by Mike Ives
It’s impossible — for this viewer — to look at these prints and not think about sex. Blasdel’s pointy, hard-edged form thrusts insistently downward toward the pouched part of Koch’s soft, receptive shape. Viewers may feel the urge to step outside for a cigarette after experiencing 14 of these visual copulations in succession.
The show’s formalist temperature isn’t nearly as hot. In fact, there’s not much visual variety here, what with every print made in the same dimensions and with the same arrangement of forms. And, perhaps surprisingly given Koch’s day job, only one of them has the put-together look that framing can produce.
It’s the color shifting that makes this series appear austere rather than monotonous. Koch’s organic form, which she says originated as a drawing of a skein of yarn, consists in each instance of white strands bordered and shaded by one other color, while Blasdel sometimes uses as many as five colors on the faces of his angular constructions, all of which create an illusion of three-dimensionality. Some of his combinations involve variations in color values as well as subtle alterations in the overall shape.
These joint compositions of like and unlike elements are usually harmonious and occasionally entrancing, in a minimalist sort of way.
Why is the exhibit called “Panda’s Exercise”? Koch says the series was initially titled “Emerald Buddha,” based on the resemblance of Blasdel’s gem-shaped configuration to the forehead jewel included in some representations of the Buddha. That got scrapped, however, after Koch began seeing a panda’s face in the conjunction of the two forms in each of the prints.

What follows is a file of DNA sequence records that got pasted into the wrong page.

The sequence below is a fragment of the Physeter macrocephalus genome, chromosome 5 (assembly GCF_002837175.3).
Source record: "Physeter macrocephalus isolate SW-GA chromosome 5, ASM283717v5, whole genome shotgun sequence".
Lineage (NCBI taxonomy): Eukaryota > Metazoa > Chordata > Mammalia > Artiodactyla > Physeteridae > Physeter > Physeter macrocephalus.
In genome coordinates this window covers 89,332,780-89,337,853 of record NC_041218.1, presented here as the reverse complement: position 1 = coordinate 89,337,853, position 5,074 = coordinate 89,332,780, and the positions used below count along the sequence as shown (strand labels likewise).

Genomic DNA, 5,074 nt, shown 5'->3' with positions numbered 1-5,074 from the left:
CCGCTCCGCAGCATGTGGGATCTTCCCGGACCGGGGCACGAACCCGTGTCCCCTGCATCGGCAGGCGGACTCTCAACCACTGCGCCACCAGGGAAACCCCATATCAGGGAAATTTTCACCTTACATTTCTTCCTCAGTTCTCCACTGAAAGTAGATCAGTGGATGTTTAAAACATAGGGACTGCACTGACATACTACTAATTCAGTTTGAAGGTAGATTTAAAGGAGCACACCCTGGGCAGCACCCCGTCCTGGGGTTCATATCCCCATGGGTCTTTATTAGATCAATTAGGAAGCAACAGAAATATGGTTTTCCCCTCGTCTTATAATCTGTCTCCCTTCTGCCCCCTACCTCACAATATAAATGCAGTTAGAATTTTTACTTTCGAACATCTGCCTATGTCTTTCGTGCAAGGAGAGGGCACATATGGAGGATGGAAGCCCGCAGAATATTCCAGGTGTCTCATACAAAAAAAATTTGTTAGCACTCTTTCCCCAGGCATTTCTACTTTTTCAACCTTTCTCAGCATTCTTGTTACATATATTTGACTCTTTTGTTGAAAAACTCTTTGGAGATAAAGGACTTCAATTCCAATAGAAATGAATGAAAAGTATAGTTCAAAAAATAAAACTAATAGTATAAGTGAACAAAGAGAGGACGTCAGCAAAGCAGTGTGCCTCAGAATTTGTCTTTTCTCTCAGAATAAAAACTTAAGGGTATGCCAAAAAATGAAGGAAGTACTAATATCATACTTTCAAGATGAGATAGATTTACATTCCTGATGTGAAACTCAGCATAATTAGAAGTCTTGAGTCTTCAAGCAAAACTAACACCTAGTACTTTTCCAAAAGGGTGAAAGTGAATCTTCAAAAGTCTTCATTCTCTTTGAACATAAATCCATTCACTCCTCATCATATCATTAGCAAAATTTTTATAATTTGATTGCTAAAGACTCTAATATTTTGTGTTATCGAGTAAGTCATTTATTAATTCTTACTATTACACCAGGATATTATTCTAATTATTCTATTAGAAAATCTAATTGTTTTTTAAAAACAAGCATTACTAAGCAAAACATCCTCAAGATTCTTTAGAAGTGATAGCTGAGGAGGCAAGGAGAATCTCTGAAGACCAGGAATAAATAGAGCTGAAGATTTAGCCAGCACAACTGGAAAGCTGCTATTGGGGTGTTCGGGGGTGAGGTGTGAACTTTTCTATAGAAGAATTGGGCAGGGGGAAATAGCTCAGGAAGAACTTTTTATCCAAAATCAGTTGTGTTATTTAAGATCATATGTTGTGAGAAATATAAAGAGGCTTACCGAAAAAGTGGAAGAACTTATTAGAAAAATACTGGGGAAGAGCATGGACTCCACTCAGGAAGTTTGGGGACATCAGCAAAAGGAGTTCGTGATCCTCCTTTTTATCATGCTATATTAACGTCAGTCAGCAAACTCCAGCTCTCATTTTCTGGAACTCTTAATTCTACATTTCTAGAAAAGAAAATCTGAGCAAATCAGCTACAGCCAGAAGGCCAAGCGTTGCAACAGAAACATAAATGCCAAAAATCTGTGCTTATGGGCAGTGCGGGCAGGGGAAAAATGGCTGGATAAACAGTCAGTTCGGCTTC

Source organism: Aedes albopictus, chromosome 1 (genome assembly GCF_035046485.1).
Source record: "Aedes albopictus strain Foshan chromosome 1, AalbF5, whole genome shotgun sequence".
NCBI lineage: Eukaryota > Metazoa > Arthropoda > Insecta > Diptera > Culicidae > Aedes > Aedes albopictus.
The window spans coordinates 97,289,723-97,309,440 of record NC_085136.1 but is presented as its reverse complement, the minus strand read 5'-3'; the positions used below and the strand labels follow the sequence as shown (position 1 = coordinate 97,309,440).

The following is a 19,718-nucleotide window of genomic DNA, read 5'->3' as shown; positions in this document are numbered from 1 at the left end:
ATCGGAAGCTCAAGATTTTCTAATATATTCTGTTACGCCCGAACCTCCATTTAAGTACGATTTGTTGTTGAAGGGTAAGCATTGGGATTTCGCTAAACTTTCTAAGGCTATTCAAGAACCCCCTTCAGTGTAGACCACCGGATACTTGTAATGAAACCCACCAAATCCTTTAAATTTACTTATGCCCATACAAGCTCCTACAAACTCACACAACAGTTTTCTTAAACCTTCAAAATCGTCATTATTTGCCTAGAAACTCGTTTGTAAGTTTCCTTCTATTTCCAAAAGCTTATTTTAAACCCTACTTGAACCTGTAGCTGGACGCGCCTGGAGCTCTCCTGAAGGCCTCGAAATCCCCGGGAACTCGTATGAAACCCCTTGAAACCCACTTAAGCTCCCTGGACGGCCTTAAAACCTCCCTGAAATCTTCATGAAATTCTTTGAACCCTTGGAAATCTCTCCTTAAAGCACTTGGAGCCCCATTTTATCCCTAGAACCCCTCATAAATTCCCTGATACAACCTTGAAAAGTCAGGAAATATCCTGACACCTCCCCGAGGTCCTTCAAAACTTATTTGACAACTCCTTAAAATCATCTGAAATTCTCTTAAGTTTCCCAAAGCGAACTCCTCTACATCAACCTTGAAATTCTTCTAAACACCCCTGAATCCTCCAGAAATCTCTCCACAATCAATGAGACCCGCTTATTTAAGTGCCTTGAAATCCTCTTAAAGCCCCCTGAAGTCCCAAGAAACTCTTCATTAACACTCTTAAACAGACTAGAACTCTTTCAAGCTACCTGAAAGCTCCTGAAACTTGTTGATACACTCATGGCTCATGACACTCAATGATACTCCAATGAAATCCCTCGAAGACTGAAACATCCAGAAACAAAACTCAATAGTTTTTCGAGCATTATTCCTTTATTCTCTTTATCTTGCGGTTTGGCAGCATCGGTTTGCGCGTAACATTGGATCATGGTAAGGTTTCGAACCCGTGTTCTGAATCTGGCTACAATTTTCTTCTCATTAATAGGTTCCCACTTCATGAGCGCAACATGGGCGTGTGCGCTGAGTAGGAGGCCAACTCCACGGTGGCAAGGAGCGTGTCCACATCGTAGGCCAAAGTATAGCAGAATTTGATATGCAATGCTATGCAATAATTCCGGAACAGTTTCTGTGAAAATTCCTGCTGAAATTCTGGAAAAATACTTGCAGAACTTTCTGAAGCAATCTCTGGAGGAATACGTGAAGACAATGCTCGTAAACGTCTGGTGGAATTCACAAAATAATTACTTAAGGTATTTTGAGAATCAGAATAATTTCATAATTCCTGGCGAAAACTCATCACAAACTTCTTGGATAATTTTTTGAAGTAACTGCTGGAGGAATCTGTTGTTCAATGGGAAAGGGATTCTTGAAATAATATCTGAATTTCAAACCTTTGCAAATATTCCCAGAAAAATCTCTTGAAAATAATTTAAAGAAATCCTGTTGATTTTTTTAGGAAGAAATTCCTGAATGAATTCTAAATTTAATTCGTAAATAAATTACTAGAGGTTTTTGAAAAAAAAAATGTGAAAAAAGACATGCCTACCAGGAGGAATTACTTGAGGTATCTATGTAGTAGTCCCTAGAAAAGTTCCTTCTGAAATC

Maybe other viewers will perceive that likeness. I did not.
Regardless, “Panda’s Exercise” is an intriguing exhibit, less aesthetically (the prints don’t leave much of an imprint in the mind’s eye) than for the questions it raises about the creative process. A big one has to do with whether a work of visual art can be cohesive and effective when it’s the product of more than a single pair of hands. This show leaves the answer … in the eye of the beholder.Greg Pahl's new book, The Citizen-Powered Energy Handbook, is a bit like James Howard Kunstler, celebrated doomsday environmentalist, meeting Tim Allen, fix-it guy from the long-running television series "Home Improvement."
Pahl, who has lived in the Champlain Valley since the 1980s and is president of the 3-year-old Vermont Biofuels Association, has surveyed the early tremors of the impending peak-oil crisis. He understands that "the time for action is now." In fact, he envisions this, his fifth book, as a "logical extension" of Kunstler's best-selling The Long Emergency.